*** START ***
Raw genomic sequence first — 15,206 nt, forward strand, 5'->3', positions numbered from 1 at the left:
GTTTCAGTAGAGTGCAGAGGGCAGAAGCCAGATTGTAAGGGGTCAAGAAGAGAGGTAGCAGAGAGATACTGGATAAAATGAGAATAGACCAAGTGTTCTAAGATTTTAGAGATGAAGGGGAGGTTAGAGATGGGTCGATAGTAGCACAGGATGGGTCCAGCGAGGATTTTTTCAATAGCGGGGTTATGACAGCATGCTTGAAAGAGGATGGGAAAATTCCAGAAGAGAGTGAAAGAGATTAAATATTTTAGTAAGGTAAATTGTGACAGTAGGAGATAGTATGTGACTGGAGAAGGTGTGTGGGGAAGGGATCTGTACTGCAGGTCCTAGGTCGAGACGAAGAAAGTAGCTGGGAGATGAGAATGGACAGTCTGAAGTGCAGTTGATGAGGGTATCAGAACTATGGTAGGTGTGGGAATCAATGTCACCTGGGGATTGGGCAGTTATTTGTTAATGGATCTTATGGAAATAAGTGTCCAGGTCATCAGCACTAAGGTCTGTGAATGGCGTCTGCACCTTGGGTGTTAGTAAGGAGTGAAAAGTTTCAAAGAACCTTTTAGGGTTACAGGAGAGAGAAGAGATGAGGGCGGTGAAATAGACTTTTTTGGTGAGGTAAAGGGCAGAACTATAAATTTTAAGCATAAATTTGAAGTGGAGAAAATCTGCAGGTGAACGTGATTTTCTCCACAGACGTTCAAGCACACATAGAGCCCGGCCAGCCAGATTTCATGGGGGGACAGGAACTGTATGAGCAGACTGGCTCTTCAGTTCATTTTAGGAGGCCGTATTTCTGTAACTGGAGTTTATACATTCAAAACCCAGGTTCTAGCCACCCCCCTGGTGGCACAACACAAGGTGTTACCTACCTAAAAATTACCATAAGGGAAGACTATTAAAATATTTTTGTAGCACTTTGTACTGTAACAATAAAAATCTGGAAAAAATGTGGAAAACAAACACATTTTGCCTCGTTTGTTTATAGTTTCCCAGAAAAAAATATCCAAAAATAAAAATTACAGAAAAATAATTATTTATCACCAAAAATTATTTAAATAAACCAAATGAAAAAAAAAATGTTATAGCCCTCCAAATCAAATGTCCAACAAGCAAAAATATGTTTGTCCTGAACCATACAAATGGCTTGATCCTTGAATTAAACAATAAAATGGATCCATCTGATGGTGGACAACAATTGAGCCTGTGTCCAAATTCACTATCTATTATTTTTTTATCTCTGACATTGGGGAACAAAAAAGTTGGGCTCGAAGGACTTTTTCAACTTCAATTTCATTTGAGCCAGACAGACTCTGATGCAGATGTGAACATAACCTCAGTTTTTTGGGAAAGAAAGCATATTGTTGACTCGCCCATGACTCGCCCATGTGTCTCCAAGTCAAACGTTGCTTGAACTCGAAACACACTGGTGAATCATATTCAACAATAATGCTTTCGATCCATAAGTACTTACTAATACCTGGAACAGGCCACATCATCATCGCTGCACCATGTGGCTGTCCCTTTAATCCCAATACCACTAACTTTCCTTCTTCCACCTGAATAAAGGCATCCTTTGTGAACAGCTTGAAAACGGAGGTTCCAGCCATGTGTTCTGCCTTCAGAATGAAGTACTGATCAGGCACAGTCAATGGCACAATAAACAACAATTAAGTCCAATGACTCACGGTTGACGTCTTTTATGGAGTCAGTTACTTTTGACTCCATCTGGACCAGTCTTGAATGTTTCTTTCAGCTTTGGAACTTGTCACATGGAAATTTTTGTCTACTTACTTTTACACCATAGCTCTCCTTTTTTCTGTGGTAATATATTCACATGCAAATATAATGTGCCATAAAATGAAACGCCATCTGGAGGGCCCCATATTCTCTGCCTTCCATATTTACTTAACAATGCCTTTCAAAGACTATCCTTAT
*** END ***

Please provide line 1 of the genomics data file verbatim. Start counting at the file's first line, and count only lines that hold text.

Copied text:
Raw genomic sequence first — 15,206 nt, forward strand, 5'->3', positions numbered from 1 at the left: